Portara gate: the trademark of Naxos is perhaps the most photographed spot on the island of Naxos and an idyllic place to enjoy the sunset. The famous Portara is located on the small island of Palatia (palaces) or Bacchus' Island, at the northern tip of the harbor of Naxos. Thanks to its impressive size and construction, it’s still standing solid and firm, proudly through the centuries, like an enigmatic door that leads nowhere.
Portara (meaning big door) was the huge marble gate of a temple that began to be built by tyrant Lygdamis in the 6th century BC, according to the specifications of the Temple of Olympian Zeus in Athens and Hera in Samos. This Ionian temple had a length of 59m and a width of 28m.
Some archaeologists say that the temple was dedicated to Apollo, because Portara is facing Delos, the birthplace of Apollo and Artemis. Others believe that this impressive temple could only belong to the “owner” of Naxos island since the mythical years: Dionysus. According to Greek mythology, this was the place where Theseus abandoned Ariadne after kidnapping her and taking her away from Crete. Ariadne was later abducted by god Dionysus, who fell in love with her.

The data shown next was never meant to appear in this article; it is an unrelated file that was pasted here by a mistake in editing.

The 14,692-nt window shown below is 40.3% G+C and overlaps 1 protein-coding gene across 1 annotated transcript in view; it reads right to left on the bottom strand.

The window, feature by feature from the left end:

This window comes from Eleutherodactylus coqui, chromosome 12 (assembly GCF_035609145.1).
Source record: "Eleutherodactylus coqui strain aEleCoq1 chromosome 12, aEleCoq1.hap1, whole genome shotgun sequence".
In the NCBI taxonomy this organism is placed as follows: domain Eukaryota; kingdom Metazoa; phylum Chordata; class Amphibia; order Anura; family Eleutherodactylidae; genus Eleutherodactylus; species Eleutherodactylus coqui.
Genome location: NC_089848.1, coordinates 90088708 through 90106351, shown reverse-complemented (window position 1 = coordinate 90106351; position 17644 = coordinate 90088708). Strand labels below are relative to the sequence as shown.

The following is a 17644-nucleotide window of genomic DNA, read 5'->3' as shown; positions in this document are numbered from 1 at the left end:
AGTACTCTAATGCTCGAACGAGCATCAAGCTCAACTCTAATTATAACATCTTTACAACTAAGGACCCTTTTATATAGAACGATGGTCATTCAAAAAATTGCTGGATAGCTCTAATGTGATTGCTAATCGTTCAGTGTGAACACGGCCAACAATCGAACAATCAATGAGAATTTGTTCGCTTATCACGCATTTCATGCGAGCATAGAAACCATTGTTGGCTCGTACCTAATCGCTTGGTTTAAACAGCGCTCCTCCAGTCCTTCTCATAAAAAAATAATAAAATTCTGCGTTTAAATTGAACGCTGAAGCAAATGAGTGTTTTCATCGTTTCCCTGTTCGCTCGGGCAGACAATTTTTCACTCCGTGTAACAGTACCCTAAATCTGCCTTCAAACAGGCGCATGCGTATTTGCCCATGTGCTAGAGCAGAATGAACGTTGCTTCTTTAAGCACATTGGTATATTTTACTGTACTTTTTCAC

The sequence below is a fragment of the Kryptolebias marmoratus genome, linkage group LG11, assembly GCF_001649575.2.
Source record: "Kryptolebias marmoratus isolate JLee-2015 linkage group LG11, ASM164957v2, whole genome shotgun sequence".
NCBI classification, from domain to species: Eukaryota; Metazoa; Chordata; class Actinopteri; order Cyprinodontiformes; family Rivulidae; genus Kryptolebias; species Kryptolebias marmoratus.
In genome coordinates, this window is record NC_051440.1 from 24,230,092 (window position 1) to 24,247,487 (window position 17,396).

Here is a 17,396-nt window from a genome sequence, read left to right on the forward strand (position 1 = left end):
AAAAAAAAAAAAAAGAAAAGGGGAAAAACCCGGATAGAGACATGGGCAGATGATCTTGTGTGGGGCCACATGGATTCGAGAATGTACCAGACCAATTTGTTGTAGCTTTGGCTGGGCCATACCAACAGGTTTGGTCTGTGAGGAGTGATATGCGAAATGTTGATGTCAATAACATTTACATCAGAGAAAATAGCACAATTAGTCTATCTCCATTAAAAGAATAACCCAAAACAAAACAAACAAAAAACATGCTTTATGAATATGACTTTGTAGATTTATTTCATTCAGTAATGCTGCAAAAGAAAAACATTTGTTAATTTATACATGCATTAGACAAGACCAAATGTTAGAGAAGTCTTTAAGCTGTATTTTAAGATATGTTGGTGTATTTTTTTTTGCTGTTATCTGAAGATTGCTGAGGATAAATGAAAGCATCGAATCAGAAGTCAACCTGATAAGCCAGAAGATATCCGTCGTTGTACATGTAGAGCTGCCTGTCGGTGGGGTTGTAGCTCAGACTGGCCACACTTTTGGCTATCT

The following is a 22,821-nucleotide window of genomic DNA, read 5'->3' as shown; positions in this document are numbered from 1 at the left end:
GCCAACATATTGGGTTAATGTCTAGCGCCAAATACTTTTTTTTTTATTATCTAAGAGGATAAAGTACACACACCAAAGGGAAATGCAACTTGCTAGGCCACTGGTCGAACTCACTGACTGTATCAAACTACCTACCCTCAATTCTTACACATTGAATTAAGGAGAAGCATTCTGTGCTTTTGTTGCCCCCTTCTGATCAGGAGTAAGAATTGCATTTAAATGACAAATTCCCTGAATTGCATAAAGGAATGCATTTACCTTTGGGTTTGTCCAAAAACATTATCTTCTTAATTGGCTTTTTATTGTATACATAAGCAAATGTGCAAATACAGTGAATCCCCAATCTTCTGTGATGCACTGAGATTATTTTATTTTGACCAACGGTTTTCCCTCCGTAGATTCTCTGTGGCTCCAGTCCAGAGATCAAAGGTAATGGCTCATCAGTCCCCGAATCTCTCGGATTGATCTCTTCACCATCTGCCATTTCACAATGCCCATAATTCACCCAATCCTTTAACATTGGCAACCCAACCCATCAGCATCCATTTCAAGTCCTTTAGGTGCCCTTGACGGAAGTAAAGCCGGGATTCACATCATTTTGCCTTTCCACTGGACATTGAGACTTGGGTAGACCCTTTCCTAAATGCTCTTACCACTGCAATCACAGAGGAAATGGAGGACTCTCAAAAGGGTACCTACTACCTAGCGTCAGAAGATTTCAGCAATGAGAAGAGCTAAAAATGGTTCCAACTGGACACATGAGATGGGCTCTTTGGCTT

We don’t know why this temple was not completed. We can only assume that the cause was a war that broke out between Naxos and Samos island. Centuries later, and more specifically in the 6th century AD, a Christian church was built on the ancient temple. Under Frankish rule, the temple was completely destroyed. Its marbles were used in other constructions, such as the Castle of Chora (Naxos town).
The islet was not connected to Naxos until 1919. It was then that the small road that connects it to the rest of the island was built. Today, Portara still stands upright, accepting the blows of the sea and air, like a timeless symbol, reminiscent of our unbroken ties to the past.